AICPA Describes Transition to New Regulatory Framework

The American Institute of CPAs (AICPA) has e-mailed an alert to its members, advising them of its plans for transitioning to the new regulatory framework established by the Sarbanes-Oxley Act of 2002.

As part of its transition plan, AICPA will:

  • Work with the Securities and Exchange Commission (SEC) to establish an orderly transition of the activities of AICPA's SEC practice section.

  • Work with the public accountability board or the SEC to help them understand the importance of auditors providing tax services for publicly held audit clients.

  • Work with the state societies to closely monitor the "cascade effect," (i.e., further developments that may occur as a result of state or regulatory actions building on the Sarbanes-Oxley Act).

  • Continue all its standard-setting work, including issuance of a new standard on fraud.

  • Continue to encourage the Financial Accounting Standards Board to address the meaningfulness of the financial reporting model and related disclosures.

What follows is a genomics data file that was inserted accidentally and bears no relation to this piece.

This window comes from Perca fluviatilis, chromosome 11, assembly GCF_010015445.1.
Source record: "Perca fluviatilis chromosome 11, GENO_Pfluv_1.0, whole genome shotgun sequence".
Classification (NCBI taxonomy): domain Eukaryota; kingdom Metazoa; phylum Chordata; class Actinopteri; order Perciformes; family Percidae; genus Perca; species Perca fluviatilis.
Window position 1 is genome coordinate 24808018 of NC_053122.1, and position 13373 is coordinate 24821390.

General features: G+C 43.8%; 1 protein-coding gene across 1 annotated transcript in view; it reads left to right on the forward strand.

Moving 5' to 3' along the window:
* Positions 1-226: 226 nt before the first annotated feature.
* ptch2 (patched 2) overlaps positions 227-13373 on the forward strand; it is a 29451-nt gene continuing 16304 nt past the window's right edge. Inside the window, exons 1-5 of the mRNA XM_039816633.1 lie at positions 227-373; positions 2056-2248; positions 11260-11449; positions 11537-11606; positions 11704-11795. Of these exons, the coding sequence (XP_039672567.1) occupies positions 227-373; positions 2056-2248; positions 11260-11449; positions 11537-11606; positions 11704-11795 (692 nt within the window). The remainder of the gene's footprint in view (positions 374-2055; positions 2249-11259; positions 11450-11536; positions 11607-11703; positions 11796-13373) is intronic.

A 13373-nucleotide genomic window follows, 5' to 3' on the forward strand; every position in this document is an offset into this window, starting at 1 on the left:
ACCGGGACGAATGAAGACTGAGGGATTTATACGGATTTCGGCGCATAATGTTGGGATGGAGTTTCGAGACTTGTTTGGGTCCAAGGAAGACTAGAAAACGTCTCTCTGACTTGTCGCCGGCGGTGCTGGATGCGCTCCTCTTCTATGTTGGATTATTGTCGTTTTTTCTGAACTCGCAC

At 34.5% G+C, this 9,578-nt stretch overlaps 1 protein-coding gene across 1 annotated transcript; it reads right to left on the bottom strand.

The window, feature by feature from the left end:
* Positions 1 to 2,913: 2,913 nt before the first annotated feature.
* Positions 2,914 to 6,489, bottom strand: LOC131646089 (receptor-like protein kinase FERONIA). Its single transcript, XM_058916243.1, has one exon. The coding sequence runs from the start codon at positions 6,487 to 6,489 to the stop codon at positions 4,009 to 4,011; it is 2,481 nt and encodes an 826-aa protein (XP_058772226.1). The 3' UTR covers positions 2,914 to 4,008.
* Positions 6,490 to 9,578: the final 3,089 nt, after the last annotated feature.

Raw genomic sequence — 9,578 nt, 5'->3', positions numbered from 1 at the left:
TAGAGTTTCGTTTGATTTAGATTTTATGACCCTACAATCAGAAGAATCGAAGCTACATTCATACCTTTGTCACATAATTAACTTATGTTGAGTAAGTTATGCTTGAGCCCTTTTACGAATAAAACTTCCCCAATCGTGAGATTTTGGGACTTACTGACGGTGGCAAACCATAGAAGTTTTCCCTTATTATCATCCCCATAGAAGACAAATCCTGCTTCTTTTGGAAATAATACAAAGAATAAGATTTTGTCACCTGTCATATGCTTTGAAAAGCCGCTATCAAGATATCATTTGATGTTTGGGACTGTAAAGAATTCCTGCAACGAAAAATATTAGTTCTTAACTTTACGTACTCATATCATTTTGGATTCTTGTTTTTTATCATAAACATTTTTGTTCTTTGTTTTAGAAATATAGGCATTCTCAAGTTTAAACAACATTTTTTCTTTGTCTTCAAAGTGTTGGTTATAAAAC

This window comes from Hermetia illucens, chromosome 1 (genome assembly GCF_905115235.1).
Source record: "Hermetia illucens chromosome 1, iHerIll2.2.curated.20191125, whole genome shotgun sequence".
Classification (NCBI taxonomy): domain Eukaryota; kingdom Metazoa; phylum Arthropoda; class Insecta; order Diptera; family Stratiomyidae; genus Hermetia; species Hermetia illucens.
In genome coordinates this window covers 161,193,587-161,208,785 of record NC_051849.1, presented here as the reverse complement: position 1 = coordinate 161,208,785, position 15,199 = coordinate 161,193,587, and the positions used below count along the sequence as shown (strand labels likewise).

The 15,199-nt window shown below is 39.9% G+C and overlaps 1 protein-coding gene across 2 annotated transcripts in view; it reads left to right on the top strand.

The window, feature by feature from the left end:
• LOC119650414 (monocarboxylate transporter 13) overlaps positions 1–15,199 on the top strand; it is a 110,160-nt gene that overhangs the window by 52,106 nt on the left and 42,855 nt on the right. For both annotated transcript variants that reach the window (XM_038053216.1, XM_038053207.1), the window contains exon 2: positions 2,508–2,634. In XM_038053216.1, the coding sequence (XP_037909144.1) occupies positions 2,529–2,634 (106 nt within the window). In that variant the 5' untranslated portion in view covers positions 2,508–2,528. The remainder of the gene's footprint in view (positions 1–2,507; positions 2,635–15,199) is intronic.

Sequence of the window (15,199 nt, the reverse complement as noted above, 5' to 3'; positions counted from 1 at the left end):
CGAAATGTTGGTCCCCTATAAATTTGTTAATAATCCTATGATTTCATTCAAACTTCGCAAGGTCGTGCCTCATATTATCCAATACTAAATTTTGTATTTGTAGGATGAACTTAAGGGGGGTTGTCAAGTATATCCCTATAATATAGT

• Provide a toll-free number (866-265-1977) to answer questions from members and their firms about the new legislation. The number is available weekdays. No e-mail address was provided.

The e-mail also summarized the provisions that will most affect the accounting profession and described AICPA's efforts to lead the profession through what it described as a "turbulent environment." It explained, "We have walked a difficult road these past few months, determined to do the right thing by the public and by the honorable men and women in this profession. . . Unfortunately, the media, political and legislative fervor have frequently drowned out our simple and unshakeable message."

The AICPA takes credit for advocating several reforms that were incorporated into the Sarbanes-Oxley Act, most notably the creation of a new oversight board and the steering of the regulatory framework away from public oversight toward public participation.

Read AICPA's analysis of the Sarbanes-Oxley Act.

-Rosemary Schlank

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